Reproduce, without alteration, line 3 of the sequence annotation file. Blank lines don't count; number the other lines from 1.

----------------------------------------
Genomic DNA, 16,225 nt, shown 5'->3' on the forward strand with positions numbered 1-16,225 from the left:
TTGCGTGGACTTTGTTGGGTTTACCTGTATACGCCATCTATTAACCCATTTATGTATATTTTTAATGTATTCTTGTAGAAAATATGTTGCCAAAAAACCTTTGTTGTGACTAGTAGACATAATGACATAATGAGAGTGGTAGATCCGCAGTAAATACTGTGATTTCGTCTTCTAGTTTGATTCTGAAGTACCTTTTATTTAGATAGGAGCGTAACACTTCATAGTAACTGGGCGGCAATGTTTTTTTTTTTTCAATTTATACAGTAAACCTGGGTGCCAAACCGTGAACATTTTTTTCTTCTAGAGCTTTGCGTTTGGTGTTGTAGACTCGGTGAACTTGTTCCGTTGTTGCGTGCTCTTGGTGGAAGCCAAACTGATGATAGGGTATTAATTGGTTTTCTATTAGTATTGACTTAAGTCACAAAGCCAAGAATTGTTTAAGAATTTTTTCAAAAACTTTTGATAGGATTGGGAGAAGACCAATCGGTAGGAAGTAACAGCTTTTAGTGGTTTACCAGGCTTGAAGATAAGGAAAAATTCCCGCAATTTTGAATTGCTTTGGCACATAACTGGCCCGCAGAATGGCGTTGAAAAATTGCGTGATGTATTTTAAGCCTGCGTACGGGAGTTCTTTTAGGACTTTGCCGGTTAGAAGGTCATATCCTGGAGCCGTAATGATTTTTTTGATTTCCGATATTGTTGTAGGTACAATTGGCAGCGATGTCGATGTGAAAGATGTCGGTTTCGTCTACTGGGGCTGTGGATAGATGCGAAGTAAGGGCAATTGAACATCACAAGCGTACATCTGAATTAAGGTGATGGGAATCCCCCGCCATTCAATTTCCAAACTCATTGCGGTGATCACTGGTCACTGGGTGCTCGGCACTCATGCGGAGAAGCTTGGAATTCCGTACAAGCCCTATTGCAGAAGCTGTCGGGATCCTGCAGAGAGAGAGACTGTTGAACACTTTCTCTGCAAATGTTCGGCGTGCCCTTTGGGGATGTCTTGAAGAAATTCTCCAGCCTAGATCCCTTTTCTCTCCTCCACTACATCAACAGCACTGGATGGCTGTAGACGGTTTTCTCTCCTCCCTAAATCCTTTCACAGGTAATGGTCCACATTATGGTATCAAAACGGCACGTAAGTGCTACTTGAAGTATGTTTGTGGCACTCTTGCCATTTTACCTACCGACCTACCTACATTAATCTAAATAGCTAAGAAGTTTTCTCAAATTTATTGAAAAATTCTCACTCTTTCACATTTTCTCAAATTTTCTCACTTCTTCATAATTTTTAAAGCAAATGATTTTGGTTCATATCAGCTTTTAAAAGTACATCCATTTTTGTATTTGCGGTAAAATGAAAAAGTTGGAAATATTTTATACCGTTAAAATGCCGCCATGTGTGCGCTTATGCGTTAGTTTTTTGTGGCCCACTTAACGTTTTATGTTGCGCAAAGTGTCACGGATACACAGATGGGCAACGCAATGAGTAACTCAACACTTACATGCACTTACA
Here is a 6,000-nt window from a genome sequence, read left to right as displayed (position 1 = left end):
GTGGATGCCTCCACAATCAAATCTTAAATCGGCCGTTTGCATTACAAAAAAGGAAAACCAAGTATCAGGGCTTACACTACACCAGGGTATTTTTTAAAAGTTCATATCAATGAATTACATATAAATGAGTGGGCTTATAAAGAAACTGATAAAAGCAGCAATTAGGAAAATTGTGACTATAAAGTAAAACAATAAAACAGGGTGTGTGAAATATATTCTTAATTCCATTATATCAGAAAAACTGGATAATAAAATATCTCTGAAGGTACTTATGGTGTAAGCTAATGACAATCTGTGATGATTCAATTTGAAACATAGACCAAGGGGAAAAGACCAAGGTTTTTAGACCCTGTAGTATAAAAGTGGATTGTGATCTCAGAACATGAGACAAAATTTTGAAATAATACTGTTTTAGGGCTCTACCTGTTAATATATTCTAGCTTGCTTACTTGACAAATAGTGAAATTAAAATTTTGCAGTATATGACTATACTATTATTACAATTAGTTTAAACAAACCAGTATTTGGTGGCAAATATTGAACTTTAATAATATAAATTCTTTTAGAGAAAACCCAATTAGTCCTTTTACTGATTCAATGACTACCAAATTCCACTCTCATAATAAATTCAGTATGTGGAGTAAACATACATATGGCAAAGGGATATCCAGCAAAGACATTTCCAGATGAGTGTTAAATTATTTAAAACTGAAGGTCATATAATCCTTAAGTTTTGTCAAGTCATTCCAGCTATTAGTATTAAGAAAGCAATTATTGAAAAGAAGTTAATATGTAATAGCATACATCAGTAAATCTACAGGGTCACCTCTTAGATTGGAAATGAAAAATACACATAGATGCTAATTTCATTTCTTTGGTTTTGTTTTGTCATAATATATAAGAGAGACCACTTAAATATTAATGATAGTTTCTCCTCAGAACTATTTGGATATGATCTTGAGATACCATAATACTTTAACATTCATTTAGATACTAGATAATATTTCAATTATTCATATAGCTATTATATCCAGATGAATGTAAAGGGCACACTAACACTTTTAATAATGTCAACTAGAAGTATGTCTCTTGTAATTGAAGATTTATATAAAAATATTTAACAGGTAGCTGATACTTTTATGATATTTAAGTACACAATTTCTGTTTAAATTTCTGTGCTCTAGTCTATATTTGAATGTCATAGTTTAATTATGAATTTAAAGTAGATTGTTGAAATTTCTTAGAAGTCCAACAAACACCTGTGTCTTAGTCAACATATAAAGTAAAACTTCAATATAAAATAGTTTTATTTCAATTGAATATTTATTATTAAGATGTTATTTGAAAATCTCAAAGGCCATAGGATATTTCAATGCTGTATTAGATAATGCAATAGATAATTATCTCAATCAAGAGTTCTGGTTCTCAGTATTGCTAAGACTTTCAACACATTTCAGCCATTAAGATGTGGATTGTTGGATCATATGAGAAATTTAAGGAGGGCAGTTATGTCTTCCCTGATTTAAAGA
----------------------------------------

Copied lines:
Here is a 6,000-nt window from a genome sequence, read left to right as displayed (position 1 = left end):